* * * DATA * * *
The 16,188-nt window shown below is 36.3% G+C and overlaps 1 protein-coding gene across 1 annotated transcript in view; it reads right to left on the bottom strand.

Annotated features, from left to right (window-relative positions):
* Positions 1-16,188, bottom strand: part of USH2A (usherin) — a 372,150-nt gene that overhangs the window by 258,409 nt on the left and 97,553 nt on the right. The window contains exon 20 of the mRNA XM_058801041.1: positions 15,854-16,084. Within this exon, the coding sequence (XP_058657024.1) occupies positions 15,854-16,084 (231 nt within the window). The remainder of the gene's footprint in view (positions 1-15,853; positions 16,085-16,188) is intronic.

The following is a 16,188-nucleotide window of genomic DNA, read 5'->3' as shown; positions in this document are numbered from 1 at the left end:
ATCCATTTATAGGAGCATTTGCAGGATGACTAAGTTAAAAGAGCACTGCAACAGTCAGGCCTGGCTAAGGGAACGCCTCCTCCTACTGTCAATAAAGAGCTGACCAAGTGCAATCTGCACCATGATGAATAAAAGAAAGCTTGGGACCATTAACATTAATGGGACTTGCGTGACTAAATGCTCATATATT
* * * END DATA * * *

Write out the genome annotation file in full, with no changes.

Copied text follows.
The 16,188-nt window shown below is 36.3% G+C and overlaps 1 protein-coding gene across 1 annotated transcript in view; it reads right to left on the bottom strand.

Annotated features, from left to right (window-relative positions):
* Positions 1-16,188, bottom strand: part of USH2A (usherin) — a 372,150-nt gene that overhangs the window by 258,409 nt on the left and 97,553 nt on the right. The window contains exon 20 of the mRNA XM_058801041.1: positions 15,854-16,084. Within this exon, the coding sequence (XP_058657024.1) occupies positions 15,854-16,084 (231 nt within the window). The remainder of the gene's footprint in view (positions 1-15,853; positions 16,085-16,188) is intronic.

The following is a 16,188-nucleotide window of genomic DNA, read 5'->3' as shown; positions in this document are numbered from 1 at the left end:
ATCCATTTATAGGAGCATTTGCAGGATGACTAAGTTAAAAGAGCACTGCAACAGTCAGGCCTGGCTAAGGGAACGCCTCCTCCTACTGTCAATAAAGAGCTGACCAAGTGCAATCTGCACCATGATGAATAAAAGAAAGCTTGGGACCATTAACATTAATGGGACTTGCGTGACTAAATGCTCATATATT